Federation of Journalists (IFJ) calls on Fiji’s administration to reconsider
its process for holding public consultations on a controversial Media Decree,
and ensure all stakeholders are given the opportunity and adequate time to provide
input on the decree.
The IFJ is concerned that the
administration of coup leader Frank Bainimarama has said it would allow only one week for consultation on the decree before
implementing it at the end of March, while two leading news outlets have been
banned from participating in the process.
Fiji’s Permanent Secretary
for Information, Lieutenant Colonel Neumi Leweni, announced on March 13 that
the decree was to be made publicly available on March 15, and any public
submissions were due in his office by March 24.
He also reiterated that Fiji Times
Ltd and Fiji Television Ltd were banned from participating in the
However, the public consultation that
was expected to begin today has been postponed indefinitely as Fiji contends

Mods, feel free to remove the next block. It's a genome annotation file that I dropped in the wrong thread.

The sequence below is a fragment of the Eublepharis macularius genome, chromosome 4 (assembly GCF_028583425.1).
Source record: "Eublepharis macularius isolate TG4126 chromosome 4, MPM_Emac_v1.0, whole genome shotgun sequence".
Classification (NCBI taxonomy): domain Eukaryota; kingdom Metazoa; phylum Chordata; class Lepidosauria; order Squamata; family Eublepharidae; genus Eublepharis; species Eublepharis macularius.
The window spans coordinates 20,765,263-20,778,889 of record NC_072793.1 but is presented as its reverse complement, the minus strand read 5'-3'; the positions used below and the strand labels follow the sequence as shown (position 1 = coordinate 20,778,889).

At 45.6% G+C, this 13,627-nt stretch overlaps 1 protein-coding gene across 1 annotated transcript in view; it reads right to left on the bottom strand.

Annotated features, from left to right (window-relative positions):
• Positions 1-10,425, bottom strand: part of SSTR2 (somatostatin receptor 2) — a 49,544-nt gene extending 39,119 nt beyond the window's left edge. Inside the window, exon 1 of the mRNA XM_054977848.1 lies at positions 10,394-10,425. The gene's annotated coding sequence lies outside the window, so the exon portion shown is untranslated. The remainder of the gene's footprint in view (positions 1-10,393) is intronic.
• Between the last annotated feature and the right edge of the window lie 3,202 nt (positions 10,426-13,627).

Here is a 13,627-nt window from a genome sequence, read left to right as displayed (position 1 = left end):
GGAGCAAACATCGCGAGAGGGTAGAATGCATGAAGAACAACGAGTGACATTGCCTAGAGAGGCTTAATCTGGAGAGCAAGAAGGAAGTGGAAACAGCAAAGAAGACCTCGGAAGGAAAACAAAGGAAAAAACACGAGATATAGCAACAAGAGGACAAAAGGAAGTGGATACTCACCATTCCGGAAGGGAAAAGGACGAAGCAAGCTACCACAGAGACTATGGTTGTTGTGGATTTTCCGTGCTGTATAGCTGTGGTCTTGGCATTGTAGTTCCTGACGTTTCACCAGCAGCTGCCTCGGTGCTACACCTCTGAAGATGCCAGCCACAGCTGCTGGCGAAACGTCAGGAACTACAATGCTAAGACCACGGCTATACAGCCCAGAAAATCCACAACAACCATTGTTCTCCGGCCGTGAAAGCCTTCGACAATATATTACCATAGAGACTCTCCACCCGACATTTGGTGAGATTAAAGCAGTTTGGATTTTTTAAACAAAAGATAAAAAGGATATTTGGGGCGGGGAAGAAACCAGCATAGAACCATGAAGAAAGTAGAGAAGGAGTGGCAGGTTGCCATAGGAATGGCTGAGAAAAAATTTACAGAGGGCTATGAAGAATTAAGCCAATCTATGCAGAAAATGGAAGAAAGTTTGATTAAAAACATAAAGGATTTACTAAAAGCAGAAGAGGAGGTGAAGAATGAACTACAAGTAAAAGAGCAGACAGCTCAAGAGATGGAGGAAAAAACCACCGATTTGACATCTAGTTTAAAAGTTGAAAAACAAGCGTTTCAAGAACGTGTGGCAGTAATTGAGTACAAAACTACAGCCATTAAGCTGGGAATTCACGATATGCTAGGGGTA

with a cyclone. The decree does not appear to be available on the government’s
The IFJ is advised that public
consultation procedures in most democratic countries around the world would be
expected to last six to eight weeks.
“Fiji’s administration cannot be taken
as serious about public consultation on a significant policy initiative when it
has stated it plans to allow such little time for public review and the receipt
of submissions, and is actively excluding two leading media outlets from the
process,” IFJ General Secretary Aidan White
Leweni said in a statement that the
decree was intended to address “issues” in Fiji’s media industry and improve
professionalism and “responsible reporting”.
The IFJ’s concerns about the Media
Decree are framed by intensifying repressions against independent media and
freedom of expression in Fiji throughout 2008 and 2009, with authorities
conducting police raids on media offices, deporting publishers and editors, calling for media houses to be shut down,
and banning some foreign journalists.
All-out censorship was imposed in April
2009 under emergency regulations.
“The Bainimarama administration must do all it can to ensure independent
stakeholders are fully involved and consulted on the decree, whether or not the
administration agrees with or likes their input,” White said. “Without this
engagement, the decree will likely be regarded as a tool for controlling media
rather than promoting media professionalism.”
information contact IFJ Asia-Pacific
on +612 9333 0919
represents over 600,000 journalists in 125 countries worldwide